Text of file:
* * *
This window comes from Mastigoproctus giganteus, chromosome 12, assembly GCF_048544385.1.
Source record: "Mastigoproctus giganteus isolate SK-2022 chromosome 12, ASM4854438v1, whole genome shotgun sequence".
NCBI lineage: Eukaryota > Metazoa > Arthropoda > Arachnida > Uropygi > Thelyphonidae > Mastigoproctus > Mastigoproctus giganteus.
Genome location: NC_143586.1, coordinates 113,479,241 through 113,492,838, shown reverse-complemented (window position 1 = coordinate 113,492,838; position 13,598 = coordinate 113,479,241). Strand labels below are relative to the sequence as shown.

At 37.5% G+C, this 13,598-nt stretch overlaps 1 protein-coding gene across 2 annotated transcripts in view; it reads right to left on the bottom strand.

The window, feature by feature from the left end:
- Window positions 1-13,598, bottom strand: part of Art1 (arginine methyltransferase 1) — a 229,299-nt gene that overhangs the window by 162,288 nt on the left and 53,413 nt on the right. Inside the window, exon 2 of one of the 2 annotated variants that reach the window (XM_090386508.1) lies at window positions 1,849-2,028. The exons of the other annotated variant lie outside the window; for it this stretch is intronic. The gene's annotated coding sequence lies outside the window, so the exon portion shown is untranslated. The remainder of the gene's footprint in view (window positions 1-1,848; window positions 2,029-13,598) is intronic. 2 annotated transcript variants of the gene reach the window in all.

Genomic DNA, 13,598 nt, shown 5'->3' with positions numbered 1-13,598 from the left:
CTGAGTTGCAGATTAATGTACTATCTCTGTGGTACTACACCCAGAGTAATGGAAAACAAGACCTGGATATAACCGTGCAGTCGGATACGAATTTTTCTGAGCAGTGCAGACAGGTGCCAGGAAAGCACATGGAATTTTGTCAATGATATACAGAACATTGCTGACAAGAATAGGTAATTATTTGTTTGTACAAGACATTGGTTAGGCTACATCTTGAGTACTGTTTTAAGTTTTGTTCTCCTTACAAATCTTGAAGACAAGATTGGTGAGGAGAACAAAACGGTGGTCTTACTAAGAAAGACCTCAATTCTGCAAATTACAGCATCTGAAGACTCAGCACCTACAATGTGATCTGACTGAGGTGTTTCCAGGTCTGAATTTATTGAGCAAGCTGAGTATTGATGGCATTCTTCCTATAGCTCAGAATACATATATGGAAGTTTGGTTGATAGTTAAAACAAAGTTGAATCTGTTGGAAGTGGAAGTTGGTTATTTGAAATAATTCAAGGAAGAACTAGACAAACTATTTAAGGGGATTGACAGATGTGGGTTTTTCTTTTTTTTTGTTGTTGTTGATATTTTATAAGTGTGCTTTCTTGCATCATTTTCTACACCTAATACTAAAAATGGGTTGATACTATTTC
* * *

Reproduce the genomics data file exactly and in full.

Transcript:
This window comes from Mastigoproctus giganteus, chromosome 12, assembly GCF_048544385.1.
Source record: "Mastigoproctus giganteus isolate SK-2022 chromosome 12, ASM4854438v1, whole genome shotgun sequence".
NCBI lineage: Eukaryota > Metazoa > Arthropoda > Arachnida > Uropygi > Thelyphonidae > Mastigoproctus > Mastigoproctus giganteus.
Genome location: NC_143586.1, coordinates 113,479,241 through 113,492,838, shown reverse-complemented (window position 1 = coordinate 113,492,838; position 13,598 = coordinate 113,479,241). Strand labels below are relative to the sequence as shown.

At 37.5% G+C, this 13,598-nt stretch overlaps 1 protein-coding gene across 2 annotated transcripts in view; it reads right to left on the bottom strand.

The window, feature by feature from the left end:
- Window positions 1-13,598, bottom strand: part of Art1 (arginine methyltransferase 1) — a 229,299-nt gene that overhangs the window by 162,288 nt on the left and 53,413 nt on the right. Inside the window, exon 2 of one of the 2 annotated variants that reach the window (XM_090386508.1) lies at window positions 1,849-2,028. The exons of the other annotated variant lie outside the window; for it this stretch is intronic. The gene's annotated coding sequence lies outside the window, so the exon portion shown is untranslated. The remainder of the gene's footprint in view (window positions 1-1,848; window positions 2,029-13,598) is intronic. 2 annotated transcript variants of the gene reach the window in all.

Genomic DNA, 13,598 nt, shown 5'->3' with positions numbered 1-13,598 from the left:
CTGAGTTGCAGATTAATGTACTATCTCTGTGGTACTACACCCAGAGTAATGGAAAACAAGACCTGGATATAACCGTGCAGTCGGATACGAATTTTTCTGAGCAGTGCAGACAGGTGCCAGGAAAGCACATGGAATTTTGTCAATGATATACAGAACATTGCTGACAAGAATAGGTAATTATTTGTTTGTACAAGACATTGGTTAGGCTACATCTTGAGTACTGTTTTAAGTTTTGTTCTCCTTACAAATCTTGAAGACAAGATTGGTGAGGAGAACAAAACGGTGGTCTTACTAAGAAAGACCTCAATTCTGCAAATTACAGCATCTGAAGACTCAGCACCTACAATGTGATCTGACTGAGGTGTTTCCAGGTCTGAATTTATTGAGCAAGCTGAGTATTGATGGCATTCTTCCTATAGCTCAGAATACATATATGGAAGTTTGGTTGATAGTTAAAACAAAGTTGAATCTGTTGGAAGTGGAAGTTGGTTATTTGAAATAATTCAAGGAAGAACTAGACAAACTATTTAAGGGGATTGACAGATGTGGGTTTTTCTTTTTTTTTGTTGTTGTTGATATTTTATAAGTGTGCTTTCTTGCATCATTTTCTACACCTAATACTAAAAATGGGTTGATACTATTTC